Researchers have discovered an epigenetic mechanism that appears to have a major impact on healthy aging. It is a protein that controls muscle function, life expectancy and the level of an essential sugar.
Researchers at the Max Delbrück Center’s Berlin Institute of Medical Systems Biology (BIMSB) have discovered a protein that has a significant impact on healthy muscle and life expectancy. When animals lack the protein called LIN-53, they have severe muscle damage and limited mobility. They die earlier compared to animals that have this protein.
Dr. Baris Tursun, head of the laboratory for "Gene Regulation and Cell Type Specification in C. elegans" at BIMSB, and his colleagues have discovered two specific signaling pathways through which LIN-53 works in roundworms. Their results, published in the journal Aging Cell, lay the foundation for further studies on the human version of the protein.
"We want to identify the genetic factors that link lifespan and healthspan. This is a key to understanding human health and age-related diseases such as muscular dystrophy," said Dr. Tursun.
Dr. Tursun and his team wanted to understand whether an epigenetic factor has an influence on how long an organism lives and how long the organism is healthy. They also wanted to find out whether lifespan and healthspan are directly related.
"As we get older, we usually notice signs of aging accompanied by a loss of muscle mass," said Dr. Tursun. "Are they coincidences or is there a connection? If there is a connection, how are these factors linked exactly? Our study is one of the first publications to show an epigenetic connection" he explained.
The team investigated the role of LIN-53 in Caenorhabditis elegans. "It is such a small organism and yet human tissues, signaling pathways, and gene regulation are similar. Therefore, we can transfer the results from the nematode to humans," said Stefanie Müthel, first author of the publication and postdoctoral fellow at the Laboratory for Myology in the Experimental and Clinical Research Center (ECRC), a joint facility of the Berlin-based Charité University Hospital and Max Delbrück Center.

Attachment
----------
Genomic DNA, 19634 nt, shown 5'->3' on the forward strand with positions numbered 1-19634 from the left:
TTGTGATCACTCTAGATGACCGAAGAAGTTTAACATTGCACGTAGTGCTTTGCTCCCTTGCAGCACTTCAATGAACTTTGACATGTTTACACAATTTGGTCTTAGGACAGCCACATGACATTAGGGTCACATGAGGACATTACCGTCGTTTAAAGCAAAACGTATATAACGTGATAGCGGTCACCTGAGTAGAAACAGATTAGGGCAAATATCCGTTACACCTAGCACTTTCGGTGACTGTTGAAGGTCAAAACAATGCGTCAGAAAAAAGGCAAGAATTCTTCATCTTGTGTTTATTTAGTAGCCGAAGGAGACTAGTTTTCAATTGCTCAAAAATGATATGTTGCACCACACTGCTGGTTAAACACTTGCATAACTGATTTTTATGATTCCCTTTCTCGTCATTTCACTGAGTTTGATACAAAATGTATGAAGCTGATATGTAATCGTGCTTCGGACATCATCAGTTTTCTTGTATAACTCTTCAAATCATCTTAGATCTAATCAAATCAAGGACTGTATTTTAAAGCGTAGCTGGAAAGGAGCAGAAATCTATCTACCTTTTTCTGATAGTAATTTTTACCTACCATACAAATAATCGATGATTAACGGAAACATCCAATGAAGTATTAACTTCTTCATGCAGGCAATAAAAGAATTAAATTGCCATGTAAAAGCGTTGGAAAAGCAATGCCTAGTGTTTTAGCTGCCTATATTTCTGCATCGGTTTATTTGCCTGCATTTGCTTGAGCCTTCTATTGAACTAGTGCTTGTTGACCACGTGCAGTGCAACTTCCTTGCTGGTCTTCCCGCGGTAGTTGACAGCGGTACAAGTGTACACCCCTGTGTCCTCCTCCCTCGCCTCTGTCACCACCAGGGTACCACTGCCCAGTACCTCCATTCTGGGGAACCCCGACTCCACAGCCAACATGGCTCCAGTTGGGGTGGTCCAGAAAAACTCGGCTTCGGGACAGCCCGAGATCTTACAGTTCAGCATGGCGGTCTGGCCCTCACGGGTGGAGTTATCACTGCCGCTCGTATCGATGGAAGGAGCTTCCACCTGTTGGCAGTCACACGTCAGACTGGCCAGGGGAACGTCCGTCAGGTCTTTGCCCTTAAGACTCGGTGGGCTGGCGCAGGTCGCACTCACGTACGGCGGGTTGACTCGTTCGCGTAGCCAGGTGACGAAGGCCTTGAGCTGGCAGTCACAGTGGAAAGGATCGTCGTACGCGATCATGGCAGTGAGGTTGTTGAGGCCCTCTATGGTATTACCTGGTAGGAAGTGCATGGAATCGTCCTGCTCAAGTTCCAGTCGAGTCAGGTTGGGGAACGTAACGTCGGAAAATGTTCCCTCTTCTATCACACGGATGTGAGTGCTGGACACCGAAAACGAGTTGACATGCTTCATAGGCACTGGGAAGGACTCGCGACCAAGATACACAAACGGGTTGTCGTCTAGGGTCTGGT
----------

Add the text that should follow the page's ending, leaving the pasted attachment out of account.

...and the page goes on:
When the scientists removed the gene for LIN-53, the worms moved less and did not live as long as the representatives who still had this gene.
This shows that LIN-53 plays an important role in healthy musculature and lifespan. The team continued their research and discovered that LIN-53 influences muscle development through the molecular complex NuRD and lifespan through another complex, Sin3. The fact that LIN-53 is involved in two different signaling pathways is particularly intriguing and strongly suggests the importance of LIN-53 as a link between life span and healthspan.
"LIN-53 is part of seven different molecular complexes that regulate the modification and structure of chromatin," said Müthel. "I was surprised and happy that we were able to clearly define the complexes that are important for health and life span.
Further analysis provided a possible explanation of why LIN-53 is so powerful. Animals without LIN-53 had only low levels of a sugar called trehalose. The interaction between LIN-53 and Sin3 concerned genes that regulate metabolism, including the production of this sugar. Further studies are needed to understand how LIN-53 interacts with NuRD and Sin3 and inhibits sugar production.
Since the protein LIN-53 and the human protein RBBP4/7 are almost identical, scientists can use the knowledge they have gained from the microscopic worm as a guide to find answers to similar questions in humans.
"We all want to age healthily," says Tursun. "Once we know the relationship between aging and any associated adverse effects, we can consider how to decouple them from each other.
Stefanie Müthel et al (2019): "The conserved histone chaperone LIN-53 is required for normal lifespan and maintenance of muscle integrity in Caenorhabditis elegans" Aging Cell, https://doi.org/10.1111/acel.13012